Flying the Fields with Joe Roberts


By Joe Roberts, Latham Hi-Tech Seeds Sales Intern

fullsizerenderMy dad decided to buy a drone because he believed it would help making better, more informed decisions on our farm.

A drone can lead to better management practices in so many ways. When we have wet years and get in a hurry, sometimes we plant in conditions that aren’t ideal. Throughout the growing season, we can then fly the drone over those fields and see the impact of planting in wet conditions.

This summer, while I was flying drones as part of my internship with Latham Hi-Tech Seeds, I could see compaction problems throughout the fields. You can identify problems like drown-out areas or high weed pressure areas. The same year you can go out and implement applications to correct that before the next growing season.

I believe seeing those areas through the lens of a drone during the growing season and then seeing yield differences on the monitor this fall will cause us to make changes next spring.

Flying a drone all summer long gave us the ability to “see the big picture” of an entire field. Sometimes problems occur in areas that aren’t visible from the ground or in places that aren’t easy to reach by walking a field. We were able to fly some fields that had to be assessed quickly for replant. In a few minutes, we were able to analyze every section of the field.

One of the coolest things I saw through the drone camera this summer was the progression of the stress wheel. Flying the drone over the crops as they developed held significance since I was able to help during planting. Flying over the Latham Seeds’ test plots and SuperStrips throughout the marketing area gave both farmers and myself an arial view of the differences in hybrids along with the progression of each one. Once you see some of the amazing pictures that a drone take, I don’t think you’ll ever look at your fields the same way!

Drones can be used at all points throughout the growing season, which really creates a good return on your investment. Early in the season, you can make notes about emergence or compaction DCIM100MEDIADJI_0117.JPGissues. When the crops emerge, you can fly fields to identify problems with fertilizer application and weed control. There’s always a use for a drone after a storm, whether you want to look for drowned-out spots or wind damage. Flying the drone makes quick work of all of these tasks, plus it’s a lot more fun! I’m looking forward to taking cool videos from planting to harvest, and then showing the photos to friends and family.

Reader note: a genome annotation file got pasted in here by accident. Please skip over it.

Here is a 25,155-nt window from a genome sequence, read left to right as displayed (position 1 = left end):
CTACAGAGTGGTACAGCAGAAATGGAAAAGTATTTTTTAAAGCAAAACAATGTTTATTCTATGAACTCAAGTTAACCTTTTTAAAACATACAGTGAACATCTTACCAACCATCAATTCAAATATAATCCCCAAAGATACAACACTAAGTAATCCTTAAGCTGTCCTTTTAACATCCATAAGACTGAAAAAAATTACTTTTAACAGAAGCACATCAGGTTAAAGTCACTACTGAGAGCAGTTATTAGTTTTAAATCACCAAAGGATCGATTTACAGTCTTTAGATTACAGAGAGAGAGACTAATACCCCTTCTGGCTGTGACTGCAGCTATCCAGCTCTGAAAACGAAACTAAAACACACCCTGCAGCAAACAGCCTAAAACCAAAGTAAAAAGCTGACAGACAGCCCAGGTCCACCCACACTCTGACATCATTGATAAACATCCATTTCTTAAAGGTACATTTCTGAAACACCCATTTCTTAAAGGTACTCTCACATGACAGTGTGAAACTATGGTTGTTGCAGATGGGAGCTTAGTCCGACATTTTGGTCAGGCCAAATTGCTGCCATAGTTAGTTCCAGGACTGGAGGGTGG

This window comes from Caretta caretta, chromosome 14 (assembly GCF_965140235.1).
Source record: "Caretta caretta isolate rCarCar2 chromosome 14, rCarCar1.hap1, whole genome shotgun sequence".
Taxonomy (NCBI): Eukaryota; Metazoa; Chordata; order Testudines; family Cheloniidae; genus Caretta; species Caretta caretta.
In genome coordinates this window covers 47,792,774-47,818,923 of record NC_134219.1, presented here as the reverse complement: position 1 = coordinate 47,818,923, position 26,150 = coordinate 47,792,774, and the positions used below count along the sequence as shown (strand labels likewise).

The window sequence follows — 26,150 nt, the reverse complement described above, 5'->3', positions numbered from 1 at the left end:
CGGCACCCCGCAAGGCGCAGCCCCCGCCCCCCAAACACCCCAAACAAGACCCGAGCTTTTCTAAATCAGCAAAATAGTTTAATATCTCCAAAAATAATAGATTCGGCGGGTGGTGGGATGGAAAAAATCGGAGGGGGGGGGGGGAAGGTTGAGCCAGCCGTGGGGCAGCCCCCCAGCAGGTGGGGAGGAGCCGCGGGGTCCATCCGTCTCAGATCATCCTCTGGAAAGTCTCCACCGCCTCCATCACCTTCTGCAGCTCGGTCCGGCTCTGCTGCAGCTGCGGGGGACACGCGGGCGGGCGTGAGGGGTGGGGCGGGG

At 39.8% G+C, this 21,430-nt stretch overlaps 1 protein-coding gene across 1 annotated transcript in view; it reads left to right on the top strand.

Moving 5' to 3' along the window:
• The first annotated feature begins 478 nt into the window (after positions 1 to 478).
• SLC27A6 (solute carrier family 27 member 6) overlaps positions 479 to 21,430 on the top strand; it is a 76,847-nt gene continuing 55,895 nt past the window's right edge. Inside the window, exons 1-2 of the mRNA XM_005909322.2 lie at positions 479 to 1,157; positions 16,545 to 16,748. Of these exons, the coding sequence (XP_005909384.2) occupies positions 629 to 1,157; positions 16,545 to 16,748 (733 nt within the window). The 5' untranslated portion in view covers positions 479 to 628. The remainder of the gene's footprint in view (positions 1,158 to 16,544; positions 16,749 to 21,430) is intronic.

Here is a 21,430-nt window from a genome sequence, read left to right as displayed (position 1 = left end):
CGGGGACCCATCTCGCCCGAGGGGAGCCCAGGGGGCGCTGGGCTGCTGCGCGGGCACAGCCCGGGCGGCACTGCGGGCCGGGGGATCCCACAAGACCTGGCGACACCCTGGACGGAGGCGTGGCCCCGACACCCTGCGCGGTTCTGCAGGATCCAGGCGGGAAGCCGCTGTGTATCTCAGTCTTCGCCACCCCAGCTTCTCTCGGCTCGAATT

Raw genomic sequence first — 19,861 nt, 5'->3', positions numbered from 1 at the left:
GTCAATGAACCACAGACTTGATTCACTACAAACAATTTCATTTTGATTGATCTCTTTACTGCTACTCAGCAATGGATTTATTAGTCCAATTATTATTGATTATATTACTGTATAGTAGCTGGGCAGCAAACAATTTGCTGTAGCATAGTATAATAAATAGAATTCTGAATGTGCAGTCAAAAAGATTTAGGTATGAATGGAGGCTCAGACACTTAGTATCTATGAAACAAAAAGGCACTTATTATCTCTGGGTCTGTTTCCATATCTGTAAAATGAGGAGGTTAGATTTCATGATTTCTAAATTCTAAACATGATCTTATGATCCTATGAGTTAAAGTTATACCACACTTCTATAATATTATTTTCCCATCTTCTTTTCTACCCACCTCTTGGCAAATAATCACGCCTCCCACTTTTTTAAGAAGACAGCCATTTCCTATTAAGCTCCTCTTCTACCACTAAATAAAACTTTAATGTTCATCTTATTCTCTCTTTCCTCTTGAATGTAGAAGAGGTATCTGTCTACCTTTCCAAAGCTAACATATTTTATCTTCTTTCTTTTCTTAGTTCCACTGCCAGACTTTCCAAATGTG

My advice to farmers is don’t let the fear of flying prevent you from getting a drone. The process to learn how to fly the drone can be accomplished in less than a day. It just takes some practice. There are even drones available with obstacle collision, so you don’t have to worry about crashing it anymore. Additional programs may be purchased to enhance the value of your drone. At the Farm Progress Show, I talked with a company representative that had mapping software for the drones, as well as the ability to spray fungicide over portions of your field.

As drones keep advancing, the sky’s the limit for the potential uses of your very own drone! Buying something that can have a practical use on the farm for more than one season looked to be a good investment, too.